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Basic Circuit Analysis
Series Circuits

Section 1-3 Kirchhoff's Voltage Law


 

 

 

Important Fact

The current in a series circuit is the same through each component and equal to the total current.

IT = I1 = I2 = I3 = ... = In

 

Circuit 1

IT = Total current
IR1 = Current through resistor R1
IR2 = Current through resistor R2

In a series circuit, all  currents are the same:

IR1 = IR2 = IT

Circuit 2

IT = Total current
IR1 = Current through resistor R1
IR2 = Current through resistor R2
IR3 = Current through resistor R3

In a series circuit, all  currents are the same:

IR1 = IR2 = IR3 = IT

 

This is an example of a very general type of series circuit -- not just a battery and three resistors connected in series. We don't know exactly what the Source is. It might be a battery, an electrical generator, or any other source of electrical energy. Likewise the loads aren't necessarily resistors. They might be lamps, electronic equipment, or any other appliance that presents a fixed resistive load.

The important point is that the ammeter (A) is reading 2.8 A. This is a series  circuit, so you can be confident that the source is driving the circuit with 2.8 A, and  that the same amount of current is flowing through each of the loads.

Calculating the Currents for Series Resistor Circuits

 

Important Fact

When you know the total voltage and total resistance for a series resistor circuit, you can use Ohm's Law to calculate the total current (and hence the current through each of the resistors).

 

Example

This series resistor circuit has a DC source that measures 15.8V, and resistors having the values shown on the diagram. Your task is to calculate the total current (IT) and the current through each of the resistors.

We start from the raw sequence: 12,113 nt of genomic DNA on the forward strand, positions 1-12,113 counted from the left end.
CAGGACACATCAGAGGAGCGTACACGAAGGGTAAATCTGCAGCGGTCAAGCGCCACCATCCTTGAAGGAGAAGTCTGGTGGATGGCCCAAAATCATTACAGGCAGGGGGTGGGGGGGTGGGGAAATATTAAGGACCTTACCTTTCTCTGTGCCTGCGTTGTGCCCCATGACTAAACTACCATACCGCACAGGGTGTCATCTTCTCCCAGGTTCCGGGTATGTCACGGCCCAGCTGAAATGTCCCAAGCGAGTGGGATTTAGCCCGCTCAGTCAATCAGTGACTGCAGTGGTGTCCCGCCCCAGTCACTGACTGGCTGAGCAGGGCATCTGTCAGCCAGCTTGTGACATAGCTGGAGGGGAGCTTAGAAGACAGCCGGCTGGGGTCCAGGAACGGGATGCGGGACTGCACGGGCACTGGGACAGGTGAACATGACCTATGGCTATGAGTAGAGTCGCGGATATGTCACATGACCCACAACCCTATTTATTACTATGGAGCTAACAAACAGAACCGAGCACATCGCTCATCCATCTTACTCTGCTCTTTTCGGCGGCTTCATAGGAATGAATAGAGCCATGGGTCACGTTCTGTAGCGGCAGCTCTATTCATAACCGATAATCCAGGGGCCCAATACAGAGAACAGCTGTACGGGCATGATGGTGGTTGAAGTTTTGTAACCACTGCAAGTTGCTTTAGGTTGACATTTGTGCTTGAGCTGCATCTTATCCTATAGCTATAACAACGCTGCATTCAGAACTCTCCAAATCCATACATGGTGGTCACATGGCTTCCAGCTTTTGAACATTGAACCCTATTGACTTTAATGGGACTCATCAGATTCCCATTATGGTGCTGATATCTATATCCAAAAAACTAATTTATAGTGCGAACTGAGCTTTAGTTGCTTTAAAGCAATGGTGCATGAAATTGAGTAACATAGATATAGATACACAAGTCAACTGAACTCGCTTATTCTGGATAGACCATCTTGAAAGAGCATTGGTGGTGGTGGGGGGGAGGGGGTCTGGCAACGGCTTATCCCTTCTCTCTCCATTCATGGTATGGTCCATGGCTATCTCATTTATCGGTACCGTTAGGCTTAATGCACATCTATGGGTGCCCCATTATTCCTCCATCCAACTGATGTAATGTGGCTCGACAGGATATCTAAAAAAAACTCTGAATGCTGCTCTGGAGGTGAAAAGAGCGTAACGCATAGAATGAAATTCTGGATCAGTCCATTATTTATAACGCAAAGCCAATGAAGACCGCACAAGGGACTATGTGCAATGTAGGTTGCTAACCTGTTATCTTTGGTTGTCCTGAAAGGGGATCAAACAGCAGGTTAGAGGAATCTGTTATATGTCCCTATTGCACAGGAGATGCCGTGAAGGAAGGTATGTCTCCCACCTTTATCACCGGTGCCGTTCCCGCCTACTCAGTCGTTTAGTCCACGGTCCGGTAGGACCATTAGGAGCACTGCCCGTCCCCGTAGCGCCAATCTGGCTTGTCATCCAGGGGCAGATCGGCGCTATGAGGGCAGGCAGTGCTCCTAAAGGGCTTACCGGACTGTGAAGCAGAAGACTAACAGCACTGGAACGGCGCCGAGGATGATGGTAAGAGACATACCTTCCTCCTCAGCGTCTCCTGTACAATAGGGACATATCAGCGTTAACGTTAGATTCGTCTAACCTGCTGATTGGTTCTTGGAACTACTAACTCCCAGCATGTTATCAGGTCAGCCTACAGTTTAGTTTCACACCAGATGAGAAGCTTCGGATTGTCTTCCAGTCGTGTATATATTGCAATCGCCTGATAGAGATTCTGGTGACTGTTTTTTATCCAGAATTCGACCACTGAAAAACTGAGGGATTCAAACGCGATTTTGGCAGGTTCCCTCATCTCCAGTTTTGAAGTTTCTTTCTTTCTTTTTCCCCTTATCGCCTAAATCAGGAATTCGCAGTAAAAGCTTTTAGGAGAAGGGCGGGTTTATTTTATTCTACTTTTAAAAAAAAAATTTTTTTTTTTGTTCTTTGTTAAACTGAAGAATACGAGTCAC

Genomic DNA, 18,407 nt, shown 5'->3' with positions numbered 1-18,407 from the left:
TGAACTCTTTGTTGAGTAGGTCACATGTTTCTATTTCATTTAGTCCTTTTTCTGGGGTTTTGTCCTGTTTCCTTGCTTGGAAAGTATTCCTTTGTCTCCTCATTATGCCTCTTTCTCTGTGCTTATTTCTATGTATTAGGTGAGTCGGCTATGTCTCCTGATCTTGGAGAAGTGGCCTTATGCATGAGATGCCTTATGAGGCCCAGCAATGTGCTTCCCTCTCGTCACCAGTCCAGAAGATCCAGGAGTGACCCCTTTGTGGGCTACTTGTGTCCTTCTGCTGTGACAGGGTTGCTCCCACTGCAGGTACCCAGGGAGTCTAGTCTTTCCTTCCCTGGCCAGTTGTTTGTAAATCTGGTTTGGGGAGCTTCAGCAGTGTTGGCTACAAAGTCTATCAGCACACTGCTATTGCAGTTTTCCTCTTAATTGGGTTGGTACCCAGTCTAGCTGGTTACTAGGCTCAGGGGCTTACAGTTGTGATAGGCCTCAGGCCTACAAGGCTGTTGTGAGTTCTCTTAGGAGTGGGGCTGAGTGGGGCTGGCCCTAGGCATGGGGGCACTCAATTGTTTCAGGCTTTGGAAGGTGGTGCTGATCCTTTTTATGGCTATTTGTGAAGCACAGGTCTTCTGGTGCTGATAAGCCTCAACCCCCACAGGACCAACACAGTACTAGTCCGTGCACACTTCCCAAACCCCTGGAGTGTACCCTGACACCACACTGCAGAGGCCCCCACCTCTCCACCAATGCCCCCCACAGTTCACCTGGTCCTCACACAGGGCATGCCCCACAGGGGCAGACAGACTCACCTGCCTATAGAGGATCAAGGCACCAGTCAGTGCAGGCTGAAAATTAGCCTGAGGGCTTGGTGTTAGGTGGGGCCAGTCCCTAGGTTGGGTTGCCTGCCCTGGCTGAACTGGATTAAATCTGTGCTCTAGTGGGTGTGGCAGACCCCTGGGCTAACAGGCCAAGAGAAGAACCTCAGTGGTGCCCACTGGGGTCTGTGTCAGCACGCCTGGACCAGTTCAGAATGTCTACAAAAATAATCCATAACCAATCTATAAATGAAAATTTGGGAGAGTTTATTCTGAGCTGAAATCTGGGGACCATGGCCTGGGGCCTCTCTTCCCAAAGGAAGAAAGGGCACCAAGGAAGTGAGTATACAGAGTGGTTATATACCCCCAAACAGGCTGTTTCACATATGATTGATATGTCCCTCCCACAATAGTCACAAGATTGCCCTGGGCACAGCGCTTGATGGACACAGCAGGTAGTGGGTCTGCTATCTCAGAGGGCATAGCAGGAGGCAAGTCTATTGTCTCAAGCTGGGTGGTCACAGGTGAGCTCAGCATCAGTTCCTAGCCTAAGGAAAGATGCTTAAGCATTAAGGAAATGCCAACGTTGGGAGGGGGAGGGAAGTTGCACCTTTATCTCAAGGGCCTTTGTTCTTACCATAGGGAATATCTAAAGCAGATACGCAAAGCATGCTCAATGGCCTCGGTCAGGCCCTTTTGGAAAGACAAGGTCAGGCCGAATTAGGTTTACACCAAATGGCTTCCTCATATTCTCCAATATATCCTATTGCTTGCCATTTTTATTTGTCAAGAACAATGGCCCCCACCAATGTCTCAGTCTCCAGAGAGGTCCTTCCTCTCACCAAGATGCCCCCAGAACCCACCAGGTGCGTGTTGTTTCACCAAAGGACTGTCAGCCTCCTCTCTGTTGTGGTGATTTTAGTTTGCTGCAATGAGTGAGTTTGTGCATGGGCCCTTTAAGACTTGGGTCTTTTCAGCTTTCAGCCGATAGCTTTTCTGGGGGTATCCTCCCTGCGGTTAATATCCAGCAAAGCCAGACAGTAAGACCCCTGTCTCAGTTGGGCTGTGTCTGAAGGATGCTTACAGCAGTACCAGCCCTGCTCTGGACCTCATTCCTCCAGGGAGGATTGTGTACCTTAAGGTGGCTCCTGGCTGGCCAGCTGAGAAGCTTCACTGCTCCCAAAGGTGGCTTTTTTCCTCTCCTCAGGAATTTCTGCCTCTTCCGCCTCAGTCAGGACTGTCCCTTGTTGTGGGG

Step 1: Calculate the total resistance of the circuit

RT = R1 + R2 + R3 = 81 + 82 + 98 = 261W

Step 2: Use Ohm's Law to calculate the total current

 
IT = VT= 15.8 =  0.0605 = 60.5mA
RT261

Step 3: Determine the current for each resistor

It is a property of series circuits that all currents are equal, so

IR1 = IR2 = IR3 = IT

And because IT = 60.5 mA,

IR1 = 60.5 mA,
IR2 = 60.5 mA
IR3 = 60.5 mA

More Examples

 

Calculating the Voltages for Series Resistor Circuits

You have been seeing how it is possible to determine the total resistance and total current for a series circuit.

 

Important Fact

When you know the resistance and current for all resistors in a series circuit, you can use Ohm's Law to calculate the voltage for each resistor.

Example

In an earlier example, you calculated the total current through a series resistor circuit on the basis of the applied voltage VT and the total resistance of the circuit RT:

IR1 = IR2 = IR3 = IT = 60.5mA

 

VR1 = IR1 R1 = 60.5mA x 81W = 4.9 V

VR2 = IR2R2 = 60.5mA x 82W = 5 V

VR3 = IR3R3 = 60.5mA x 98W =  5.9 V

 

VR1 = 4.9 V

VR2 = 5 V

VR3 = 5.9 V

 

 

 

Important Fact

The sum of voltages across each resistor in a series circuit is equal to the total voltage.

VT = V1 + V2 +V3 + ... + Vn

 

 

Examples and Exercises

Determine the values requested for this series circuit. Round answers to one decimal place.
 

Some  Facts About Current and Voltage in Series Circuits

1. Removing a resistor from a series circuit:

  • Raises  raises the total resistance to infinity
  • Drops the total current to zero
  • Causes the total source voltage to appear  across the point where the resistor was removed

    2. Shorting a resistor in a series circuit

 

  • Decreases the total resistance.
  • Increases the total current
  • Causes 0V to appears across the shorted component

 

 

 

David L. Heiserman, Editor

Copyright   SweetHaven Publishing Services
All Rights Reserved

Revised: June 06, 2015